"... Abstract. Fast and reliable pseudorandom number generators are required for simulation and other applications in Scientific Computing. We outline the requirements for good uniform random number generators, and describe a class of generators having very fast vector/parallel implementations with exce ..."
Abstract

Cited by 6 (2 self)
 Add to MetaCart
(Show Context)
Abstract. Fast and reliable pseudorandom number generators are required for simulation and other applications in Scientific Computing. We outline the requirements for good uniform random number generators, and describe a class of generators having very fast vector/parallel implementations with excellent statistical properties. We also discuss the problem of initialising random number generators, and consider how to combine two or more generators to give a better (though usually slower) generator. 1
Extracting Randomness from External Interrupts
 In The IASTED International Conference on Communication, Network, and Information Security
, 2003
"... We present a method for generating random bits on a computer system using interrupts from external sources (e.g., keyboard strokes, harddisk I/O completions, network packet arrivals, etc). We show how a sequence of timestamps of external interrupts can be converted into a uniformly distributed rand ..."
Abstract

Cited by 3 (0 self)
 Add to MetaCart
(Show Context)
We present a method for generating random bits on a computer system using interrupts from external sources (e.g., keyboard strokes, harddisk I/O completions, network packet arrivals, etc). We show how a sequence of timestamps of external interrupts can be converted into a uniformly distributed random sequence of 0's and 1's. We also describe how the random sequence can later be used in blocking (/dev/random) and nonblocking (/dev/urandom) devices for providing a source of random bits in an UNIX environment.
Protecting Web Usage of Credit Cards Using OneTime Pad Cookie Encryption
, 2002
"... The blooming ecommerce is demanding better methods to protect online users' privacy, especially the credit card information that is widely used in online shopping. Holding all these data in a central database of the web sites would attract hackers' attacks, impose unnecessary liability o ..."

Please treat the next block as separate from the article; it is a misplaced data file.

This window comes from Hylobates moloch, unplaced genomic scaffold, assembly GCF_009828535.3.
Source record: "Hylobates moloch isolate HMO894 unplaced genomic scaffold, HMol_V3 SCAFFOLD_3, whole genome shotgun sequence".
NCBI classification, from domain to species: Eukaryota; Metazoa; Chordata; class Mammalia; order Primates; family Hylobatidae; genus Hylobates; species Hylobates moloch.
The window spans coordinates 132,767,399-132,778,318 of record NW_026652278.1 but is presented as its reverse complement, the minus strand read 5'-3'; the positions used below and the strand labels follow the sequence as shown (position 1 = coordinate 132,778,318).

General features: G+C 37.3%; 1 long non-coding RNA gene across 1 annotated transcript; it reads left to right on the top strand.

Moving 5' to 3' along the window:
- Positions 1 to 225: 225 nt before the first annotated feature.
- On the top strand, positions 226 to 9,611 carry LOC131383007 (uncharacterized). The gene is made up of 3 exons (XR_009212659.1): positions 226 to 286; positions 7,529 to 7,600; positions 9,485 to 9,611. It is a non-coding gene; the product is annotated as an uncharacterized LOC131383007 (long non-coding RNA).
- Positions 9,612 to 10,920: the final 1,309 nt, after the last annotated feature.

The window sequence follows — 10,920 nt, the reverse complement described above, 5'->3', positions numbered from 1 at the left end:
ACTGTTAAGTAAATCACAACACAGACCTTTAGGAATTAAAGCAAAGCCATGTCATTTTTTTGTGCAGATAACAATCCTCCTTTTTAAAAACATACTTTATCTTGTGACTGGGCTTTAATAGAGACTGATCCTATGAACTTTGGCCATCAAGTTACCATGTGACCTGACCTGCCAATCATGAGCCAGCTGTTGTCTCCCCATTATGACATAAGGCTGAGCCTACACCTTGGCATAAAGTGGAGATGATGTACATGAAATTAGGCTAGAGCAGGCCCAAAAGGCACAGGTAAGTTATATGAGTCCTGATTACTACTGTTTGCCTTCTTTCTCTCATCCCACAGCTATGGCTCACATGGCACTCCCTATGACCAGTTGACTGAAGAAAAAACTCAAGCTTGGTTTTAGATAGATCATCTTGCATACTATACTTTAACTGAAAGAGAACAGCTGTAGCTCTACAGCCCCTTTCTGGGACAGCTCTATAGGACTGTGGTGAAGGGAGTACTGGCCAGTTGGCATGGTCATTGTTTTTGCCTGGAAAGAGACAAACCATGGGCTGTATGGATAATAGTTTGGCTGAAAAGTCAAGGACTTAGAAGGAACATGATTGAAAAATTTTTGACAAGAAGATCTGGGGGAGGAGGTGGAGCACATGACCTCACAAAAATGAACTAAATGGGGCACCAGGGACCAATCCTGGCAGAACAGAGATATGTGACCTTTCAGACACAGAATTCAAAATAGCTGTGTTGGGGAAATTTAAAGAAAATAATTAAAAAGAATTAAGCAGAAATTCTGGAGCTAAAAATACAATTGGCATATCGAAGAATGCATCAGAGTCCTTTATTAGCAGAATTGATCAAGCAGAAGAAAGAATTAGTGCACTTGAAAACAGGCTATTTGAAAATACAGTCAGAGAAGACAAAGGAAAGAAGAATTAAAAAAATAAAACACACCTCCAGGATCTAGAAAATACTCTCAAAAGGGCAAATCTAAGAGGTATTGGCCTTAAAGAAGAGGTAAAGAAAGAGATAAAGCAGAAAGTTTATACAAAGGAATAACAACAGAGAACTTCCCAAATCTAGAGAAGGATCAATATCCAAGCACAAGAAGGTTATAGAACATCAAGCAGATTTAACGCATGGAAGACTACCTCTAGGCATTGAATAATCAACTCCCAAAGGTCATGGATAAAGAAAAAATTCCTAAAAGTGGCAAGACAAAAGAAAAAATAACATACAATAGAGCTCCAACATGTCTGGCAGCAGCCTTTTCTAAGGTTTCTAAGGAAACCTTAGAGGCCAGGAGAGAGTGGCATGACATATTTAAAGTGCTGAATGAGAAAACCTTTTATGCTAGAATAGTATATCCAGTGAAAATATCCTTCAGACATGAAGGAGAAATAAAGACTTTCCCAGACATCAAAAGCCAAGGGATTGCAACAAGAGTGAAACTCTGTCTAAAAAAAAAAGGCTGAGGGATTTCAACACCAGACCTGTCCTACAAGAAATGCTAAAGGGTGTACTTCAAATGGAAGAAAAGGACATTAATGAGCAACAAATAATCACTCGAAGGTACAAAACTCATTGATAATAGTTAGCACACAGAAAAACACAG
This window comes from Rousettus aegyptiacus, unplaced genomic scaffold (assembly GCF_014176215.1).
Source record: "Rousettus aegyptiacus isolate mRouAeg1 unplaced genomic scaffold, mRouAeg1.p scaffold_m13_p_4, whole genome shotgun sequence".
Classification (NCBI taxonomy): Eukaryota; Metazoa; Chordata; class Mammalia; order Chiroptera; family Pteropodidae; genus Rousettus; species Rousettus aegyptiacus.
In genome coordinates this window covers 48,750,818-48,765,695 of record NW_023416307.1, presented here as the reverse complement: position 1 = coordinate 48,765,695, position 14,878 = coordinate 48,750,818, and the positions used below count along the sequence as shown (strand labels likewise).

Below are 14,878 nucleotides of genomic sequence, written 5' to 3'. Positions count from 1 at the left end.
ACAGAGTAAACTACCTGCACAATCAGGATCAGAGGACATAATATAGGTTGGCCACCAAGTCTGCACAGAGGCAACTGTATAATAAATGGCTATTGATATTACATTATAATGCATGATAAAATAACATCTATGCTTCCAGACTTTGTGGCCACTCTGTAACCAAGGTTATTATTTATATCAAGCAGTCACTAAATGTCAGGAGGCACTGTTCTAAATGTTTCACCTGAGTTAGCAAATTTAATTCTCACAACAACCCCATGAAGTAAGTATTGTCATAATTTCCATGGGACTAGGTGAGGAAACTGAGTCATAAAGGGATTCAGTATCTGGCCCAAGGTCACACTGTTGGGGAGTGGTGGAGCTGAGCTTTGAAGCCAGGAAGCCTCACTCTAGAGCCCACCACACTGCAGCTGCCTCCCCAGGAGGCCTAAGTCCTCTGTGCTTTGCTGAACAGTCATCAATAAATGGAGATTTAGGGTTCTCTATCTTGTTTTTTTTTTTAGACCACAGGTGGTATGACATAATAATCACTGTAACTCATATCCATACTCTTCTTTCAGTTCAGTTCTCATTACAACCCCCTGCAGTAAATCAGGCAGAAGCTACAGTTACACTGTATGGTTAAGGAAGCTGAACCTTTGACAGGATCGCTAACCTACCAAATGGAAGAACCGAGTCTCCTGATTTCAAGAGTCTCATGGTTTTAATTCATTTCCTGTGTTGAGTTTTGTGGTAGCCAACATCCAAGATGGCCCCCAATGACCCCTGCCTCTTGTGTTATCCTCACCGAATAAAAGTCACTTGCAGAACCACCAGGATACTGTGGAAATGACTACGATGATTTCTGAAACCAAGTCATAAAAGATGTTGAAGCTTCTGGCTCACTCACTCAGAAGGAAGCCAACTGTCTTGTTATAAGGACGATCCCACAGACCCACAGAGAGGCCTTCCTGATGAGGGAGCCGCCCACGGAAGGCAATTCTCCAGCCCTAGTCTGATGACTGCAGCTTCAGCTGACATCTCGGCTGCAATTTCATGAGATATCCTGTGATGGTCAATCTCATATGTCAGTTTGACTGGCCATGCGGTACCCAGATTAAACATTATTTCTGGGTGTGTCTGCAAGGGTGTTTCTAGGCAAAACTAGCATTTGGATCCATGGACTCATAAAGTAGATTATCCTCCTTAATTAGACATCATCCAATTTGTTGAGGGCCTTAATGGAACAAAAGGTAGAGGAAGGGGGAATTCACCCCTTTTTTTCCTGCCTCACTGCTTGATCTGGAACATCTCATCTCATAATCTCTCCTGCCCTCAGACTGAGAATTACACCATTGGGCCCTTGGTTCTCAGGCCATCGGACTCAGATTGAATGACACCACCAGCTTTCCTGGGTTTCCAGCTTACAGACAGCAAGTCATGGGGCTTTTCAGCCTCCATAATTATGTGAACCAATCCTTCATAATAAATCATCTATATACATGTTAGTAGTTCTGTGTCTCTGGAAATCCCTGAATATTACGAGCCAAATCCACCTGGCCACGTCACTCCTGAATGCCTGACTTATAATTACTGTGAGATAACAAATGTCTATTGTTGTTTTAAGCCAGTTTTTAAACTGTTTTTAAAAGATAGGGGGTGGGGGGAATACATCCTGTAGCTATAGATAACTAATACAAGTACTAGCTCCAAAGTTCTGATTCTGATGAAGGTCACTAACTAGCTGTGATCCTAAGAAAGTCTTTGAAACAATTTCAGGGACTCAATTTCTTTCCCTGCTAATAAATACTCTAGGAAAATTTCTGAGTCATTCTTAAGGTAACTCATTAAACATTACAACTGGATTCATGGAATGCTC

Abstract

Cited by 3 (0 self)
 Add to MetaCart
(Show Context)
The blooming ecommerce is demanding better methods to protect online users' privacy, especially the credit card information that is widely used in online shopping. Holding all these data in a central database of the web sites would attract hackers' attacks, impose unnecessary liability on the merchant web sites, and raise the customers' privacy concerns. In this paper we introduce and discuss in details the secure distributed storage of sensitive information using HTTP cookie encryption. We are able to employ OneTime Pads to encrypt the cookies, because encryption and decryption are both done by the server, which is an interesting characteristic overlooked by the existing systems. We implemented this protocol and showed that it is simple, fast and easy to program with.
HArdware Volatile Entropy Gathering and Expansion: generating . . .
, 2002
"... The availability of a random number generator with high cryptographic qualities on a computer is one of the central issues of cryptographic implementations. ..."
Abstract

Cited by 2 (1 self)
 Add to MetaCart
The availability of a random number generator with high cryptographic qualities on a computer is one of the central issues of cryptographic implementations.